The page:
Feb 12th 2020

These three films demonstrate the rich aesthetic possibilities of the sponsored film. The House is Black (1961), directed by Forugh Farrokhzad, is considered a masterpiece of Iranian cinema. The film, screening in a recent Cineteca di Bologna restoration, focuses on a leper colony, and Farrokhzad, a modernist poet, brings a lyrical and humanist but unsentimental grace to the subject. Wave, Coral, and Rock (1958-1961) is a poetic reflection on the processes of labor and industrialization under Iran’s new oil regime. A highly collaborative film, it betrays the uneven concerns of various transnational and nationalist interests. Finally, Golestan’s The Hills of Marlik (1963), also newly restored, focuses on an archeological excavation, considering the land’s use in the past, present, and future. In Farsi with English subtitles.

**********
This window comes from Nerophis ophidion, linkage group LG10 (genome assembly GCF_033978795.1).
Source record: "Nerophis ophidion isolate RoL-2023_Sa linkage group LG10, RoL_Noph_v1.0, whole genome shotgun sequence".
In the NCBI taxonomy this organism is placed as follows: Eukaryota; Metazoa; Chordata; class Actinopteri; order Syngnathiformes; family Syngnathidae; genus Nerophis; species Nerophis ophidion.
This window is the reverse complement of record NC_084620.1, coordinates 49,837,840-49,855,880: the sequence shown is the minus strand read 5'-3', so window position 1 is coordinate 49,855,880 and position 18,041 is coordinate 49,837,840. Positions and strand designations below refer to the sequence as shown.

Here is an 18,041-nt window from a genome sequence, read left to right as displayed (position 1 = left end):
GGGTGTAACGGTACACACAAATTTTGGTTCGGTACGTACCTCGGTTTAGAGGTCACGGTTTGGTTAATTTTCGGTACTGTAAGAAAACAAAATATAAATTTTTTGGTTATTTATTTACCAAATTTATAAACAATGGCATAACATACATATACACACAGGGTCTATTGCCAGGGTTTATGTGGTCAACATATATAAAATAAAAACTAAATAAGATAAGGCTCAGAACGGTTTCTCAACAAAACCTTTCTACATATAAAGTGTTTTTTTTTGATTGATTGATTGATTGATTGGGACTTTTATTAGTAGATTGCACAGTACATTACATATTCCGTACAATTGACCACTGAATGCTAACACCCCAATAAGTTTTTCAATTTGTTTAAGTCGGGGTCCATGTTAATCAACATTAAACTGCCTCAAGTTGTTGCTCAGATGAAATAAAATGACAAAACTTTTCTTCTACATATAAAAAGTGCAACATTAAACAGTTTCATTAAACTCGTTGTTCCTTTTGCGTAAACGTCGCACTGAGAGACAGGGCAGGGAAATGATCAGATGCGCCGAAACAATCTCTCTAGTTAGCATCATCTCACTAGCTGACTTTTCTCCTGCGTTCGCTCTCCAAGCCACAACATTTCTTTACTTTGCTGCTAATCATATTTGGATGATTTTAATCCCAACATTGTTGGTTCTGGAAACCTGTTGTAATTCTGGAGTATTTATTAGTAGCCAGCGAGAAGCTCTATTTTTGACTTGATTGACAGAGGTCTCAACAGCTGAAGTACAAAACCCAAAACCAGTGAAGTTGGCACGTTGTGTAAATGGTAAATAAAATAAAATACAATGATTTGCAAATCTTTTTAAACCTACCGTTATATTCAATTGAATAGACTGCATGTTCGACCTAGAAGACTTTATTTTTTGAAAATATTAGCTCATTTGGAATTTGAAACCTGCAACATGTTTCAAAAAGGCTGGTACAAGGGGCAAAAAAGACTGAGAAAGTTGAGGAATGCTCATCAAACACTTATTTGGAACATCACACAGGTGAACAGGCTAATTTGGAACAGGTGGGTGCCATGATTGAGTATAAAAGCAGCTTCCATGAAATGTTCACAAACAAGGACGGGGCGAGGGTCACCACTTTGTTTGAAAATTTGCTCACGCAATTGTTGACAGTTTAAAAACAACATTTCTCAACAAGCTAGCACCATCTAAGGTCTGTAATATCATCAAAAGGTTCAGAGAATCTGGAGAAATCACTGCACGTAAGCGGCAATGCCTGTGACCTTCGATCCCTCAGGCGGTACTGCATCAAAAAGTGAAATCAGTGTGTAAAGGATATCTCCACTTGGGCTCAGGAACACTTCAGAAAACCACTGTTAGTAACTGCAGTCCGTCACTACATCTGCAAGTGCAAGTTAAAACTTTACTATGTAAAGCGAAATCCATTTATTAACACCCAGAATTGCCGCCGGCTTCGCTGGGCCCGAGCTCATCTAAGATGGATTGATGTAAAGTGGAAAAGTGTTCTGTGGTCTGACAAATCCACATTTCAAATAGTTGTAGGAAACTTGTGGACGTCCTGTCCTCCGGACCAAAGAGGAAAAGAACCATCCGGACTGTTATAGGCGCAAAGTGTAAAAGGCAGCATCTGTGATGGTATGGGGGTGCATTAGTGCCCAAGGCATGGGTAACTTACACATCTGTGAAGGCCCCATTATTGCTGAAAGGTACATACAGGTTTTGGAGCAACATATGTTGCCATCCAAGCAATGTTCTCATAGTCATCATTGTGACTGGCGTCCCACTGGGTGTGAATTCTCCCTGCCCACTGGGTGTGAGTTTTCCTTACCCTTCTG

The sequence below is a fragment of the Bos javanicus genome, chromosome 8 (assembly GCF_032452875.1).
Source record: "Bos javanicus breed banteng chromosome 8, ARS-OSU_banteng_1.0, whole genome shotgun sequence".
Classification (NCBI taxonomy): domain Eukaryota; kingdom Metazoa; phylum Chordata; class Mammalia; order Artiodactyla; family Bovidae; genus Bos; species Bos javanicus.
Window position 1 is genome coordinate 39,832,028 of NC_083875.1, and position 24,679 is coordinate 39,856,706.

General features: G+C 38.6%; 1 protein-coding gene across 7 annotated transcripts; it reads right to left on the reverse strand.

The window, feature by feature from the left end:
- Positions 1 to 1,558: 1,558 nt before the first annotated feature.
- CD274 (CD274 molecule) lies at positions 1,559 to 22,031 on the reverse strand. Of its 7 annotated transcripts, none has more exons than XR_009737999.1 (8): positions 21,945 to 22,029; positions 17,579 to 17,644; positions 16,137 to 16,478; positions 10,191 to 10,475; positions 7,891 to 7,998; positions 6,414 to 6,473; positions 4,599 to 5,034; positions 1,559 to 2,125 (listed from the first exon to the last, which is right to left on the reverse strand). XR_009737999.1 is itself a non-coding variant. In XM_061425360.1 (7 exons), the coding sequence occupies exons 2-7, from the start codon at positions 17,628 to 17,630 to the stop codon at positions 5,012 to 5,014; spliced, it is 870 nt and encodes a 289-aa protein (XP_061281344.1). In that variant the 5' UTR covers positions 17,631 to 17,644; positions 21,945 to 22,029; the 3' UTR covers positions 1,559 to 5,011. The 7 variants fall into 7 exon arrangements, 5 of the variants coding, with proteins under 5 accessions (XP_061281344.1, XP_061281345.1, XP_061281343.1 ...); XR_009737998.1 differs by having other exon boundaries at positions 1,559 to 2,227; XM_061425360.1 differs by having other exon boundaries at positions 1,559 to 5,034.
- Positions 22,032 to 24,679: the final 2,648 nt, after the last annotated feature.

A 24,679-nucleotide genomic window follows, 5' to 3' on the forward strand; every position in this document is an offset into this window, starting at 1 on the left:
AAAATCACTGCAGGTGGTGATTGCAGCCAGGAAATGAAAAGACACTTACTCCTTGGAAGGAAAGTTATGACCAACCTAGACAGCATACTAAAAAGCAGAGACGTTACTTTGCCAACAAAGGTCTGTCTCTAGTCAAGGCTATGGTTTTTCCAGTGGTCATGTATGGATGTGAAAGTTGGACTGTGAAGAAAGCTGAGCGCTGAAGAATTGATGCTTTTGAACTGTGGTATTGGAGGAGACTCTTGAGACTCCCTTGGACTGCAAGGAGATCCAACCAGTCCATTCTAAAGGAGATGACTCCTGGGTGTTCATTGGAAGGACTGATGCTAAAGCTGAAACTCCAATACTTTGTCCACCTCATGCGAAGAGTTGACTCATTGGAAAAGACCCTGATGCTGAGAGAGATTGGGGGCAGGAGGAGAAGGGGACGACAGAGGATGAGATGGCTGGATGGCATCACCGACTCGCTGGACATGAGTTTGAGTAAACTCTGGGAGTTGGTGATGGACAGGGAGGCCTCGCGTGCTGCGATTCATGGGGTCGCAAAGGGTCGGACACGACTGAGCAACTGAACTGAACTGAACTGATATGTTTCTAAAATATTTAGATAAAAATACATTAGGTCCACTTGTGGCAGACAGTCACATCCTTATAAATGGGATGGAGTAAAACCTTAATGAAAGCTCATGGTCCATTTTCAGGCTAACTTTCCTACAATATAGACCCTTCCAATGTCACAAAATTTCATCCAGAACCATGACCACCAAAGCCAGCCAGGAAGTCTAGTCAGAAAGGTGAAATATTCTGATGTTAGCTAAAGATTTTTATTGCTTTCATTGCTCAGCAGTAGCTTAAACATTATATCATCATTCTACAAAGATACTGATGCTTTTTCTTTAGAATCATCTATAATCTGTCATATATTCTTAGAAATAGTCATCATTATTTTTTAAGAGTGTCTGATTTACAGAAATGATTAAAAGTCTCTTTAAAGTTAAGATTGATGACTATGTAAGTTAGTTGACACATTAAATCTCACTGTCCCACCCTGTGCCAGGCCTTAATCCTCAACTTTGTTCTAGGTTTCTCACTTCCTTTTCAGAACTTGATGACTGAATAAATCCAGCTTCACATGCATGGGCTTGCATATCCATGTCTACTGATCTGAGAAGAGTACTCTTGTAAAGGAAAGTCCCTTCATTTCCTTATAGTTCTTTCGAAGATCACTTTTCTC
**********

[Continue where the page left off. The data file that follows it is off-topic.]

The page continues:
Films screened:

The House is Black (Forough Farrokhzad, 1962, Iran, Digital, 26 min)

Wave, Coral and Rock (Ebrahim Golestan, 1961, Iran, 16mm, 40 min)

The Hills of Marlik (Ebrahim Golestan, 1963, Iran, Digital, 15 min)

New restorations of Farrokhzad’s The House is Black and Golestan’s The Hills of Marlik thanks to Cineteca di Bologna. Print of Wave, Coral, and Rock courtesy of the Film Studies Center at the University of Chicago.

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